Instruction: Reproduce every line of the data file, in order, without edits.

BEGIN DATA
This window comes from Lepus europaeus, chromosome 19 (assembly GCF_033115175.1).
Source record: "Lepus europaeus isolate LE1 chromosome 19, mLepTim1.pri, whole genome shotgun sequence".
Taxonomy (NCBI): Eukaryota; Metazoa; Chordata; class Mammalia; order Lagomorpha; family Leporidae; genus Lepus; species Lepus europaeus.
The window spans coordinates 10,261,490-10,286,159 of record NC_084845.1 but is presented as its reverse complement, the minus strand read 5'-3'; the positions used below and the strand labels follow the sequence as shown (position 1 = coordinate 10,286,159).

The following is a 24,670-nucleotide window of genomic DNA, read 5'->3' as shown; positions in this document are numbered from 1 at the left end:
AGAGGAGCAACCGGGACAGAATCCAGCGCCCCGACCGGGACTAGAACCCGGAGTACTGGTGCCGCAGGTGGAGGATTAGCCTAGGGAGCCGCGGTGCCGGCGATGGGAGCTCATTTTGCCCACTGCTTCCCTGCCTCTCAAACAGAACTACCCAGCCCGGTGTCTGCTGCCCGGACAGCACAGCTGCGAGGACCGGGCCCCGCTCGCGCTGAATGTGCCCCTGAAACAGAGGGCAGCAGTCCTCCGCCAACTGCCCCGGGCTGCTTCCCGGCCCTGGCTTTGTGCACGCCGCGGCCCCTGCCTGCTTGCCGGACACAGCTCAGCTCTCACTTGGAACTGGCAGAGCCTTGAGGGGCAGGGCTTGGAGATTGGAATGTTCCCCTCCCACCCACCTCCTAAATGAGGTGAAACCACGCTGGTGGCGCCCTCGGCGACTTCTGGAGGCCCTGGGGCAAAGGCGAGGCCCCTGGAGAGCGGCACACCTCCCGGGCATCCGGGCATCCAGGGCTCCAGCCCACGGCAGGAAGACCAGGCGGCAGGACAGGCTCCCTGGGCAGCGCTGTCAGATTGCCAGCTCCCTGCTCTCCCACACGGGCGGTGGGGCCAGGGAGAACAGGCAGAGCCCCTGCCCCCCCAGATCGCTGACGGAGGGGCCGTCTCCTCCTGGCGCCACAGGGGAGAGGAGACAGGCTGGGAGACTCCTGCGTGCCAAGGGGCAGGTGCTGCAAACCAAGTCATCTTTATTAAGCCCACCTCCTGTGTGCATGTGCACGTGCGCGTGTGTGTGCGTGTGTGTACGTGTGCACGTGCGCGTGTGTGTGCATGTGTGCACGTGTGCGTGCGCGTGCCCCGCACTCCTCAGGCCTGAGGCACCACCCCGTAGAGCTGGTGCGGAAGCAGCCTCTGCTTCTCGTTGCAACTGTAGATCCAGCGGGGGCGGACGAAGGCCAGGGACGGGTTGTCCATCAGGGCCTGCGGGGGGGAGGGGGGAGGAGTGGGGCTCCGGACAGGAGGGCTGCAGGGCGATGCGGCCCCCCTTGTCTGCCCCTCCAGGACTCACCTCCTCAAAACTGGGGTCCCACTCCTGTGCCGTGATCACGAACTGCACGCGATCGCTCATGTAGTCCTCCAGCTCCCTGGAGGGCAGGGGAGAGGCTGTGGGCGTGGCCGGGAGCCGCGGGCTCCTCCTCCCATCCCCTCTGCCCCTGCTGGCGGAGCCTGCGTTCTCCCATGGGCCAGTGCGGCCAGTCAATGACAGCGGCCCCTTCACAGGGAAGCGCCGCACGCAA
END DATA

This window comes from Lepus europaeus, chromosome 19 (assembly GCF_033115175.1).
Source record: "Lepus europaeus isolate LE1 chromosome 19, mLepTim1.pri, whole genome shotgun sequence".
Taxonomy (NCBI): Eukaryota; Metazoa; Chordata; class Mammalia; order Lagomorpha; family Leporidae; genus Lepus; species Lepus europaeus.
The window spans coordinates 10,261,490-10,286,159 of record NC_084845.1 but is presented as its reverse complement, the minus strand read 5'-3'; the positions used below and the strand labels follow the sequence as shown (position 1 = coordinate 10,286,159).

The following is a 24,670-nucleotide window of genomic DNA, read 5'->3' as shown; positions in this document are numbered from 1 at the left end:
AGAGGAGCAACCGGGACAGAATCCAGCGCCCCGACCGGGACTAGAACCCGGAGTACTGGTGCCGCAGGTGGAGGATTAGCCTAGGGAGCCGCGGTGCCGGCGATGGGAGCTCATTTTGCCCACTGCTTCCCTGCCTCTCAAACAGAACTACCCAGCCCGGTGTCTGCTGCCCGGACAGCACAGCTGCGAGGACCGGGCCCCGCTCGCGCTGAATGTGCCCCTGAAACAGAGGGCAGCAGTCCTCCGCCAACTGCCCCGGGCTGCTTCCCGGCCCTGGCTTTGTGCACGCCGCGGCCCCTGCCTGCTTGCCGGACACAGCTCAGCTCTCACTTGGAACTGGCAGAGCCTTGAGGGGCAGGGCTTGGAGATTGGAATGTTCCCCTCCCACCCACCTCCTAAATGAGGTGAAACCACGCTGGTGGCGCCCTCGGCGACTTCTGGAGGCCCTGGGGCAAAGGCGAGGCCCCTGGAGAGCGGCACACCTCCCGGGCATCCGGGCATCCAGGGCTCCAGCCCACGGCAGGAAGACCAGGCGGCAGGACAGGCTCCCTGGGCAGCGCTGTCAGATTGCCAGCTCCCTGCTCTCCCACACGGGCGGTGGGGCCAGGGAGAACAGGCAGAGCCCCTGCCCCCCCAGATCGCTGACGGAGGGGCCGTCTCCTCCTGGCGCCACAGGGGAGAGGAGACAGGCTGGGAGACTCCTGCGTGCCAAGGGGCAGGTGCTGCAAACCAAGTCATCTTTATTAAGCCCACCTCCTGTGTGCATGTGCACGTGCGCGTGTGTGTGCGTGTGTGTACGTGTGCACGTGCGCGTGTGTGTGCATGTGTGCACGTGTGCGTGCGCGTGCCCCGCACTCCTCAGGCCTGAGGCACCACCCCGTAGAGCTGGTGCGGAAGCAGCCTCTGCTTCTCGTTGCAACTGTAGATCCAGCGGGGGCGGACGAAGGCCAGGGACGGGTTGTCCATCAGGGCCTGCGGGGGGGAGGGGGGAGGAGTGGGGCTCCGGACAGGAGGGCTGCAGGGCGATGCGGCCCCCCTTGTCTGCCCCTCCAGGACTCACCTCCTCAAAACTGGGGTCCCACTCCTGTGCCGTGATCACGAACTGCACGCGATCGCTCATGTAGTCCTCCAGCTCCCTGGAGGGCAGGGGAGAGGCTGTGGGCGTGGCCGGGAGCCGCGGGCTCCTCCTCCCATCCCCTCTGCCCCTGCTGGCGGAGCCTGCGTTCTCCCATGGGCCAGTGCGGCCAGTCAATGACAGCGGCCCCTTCACAGGGAAGCGCCGCACGCAA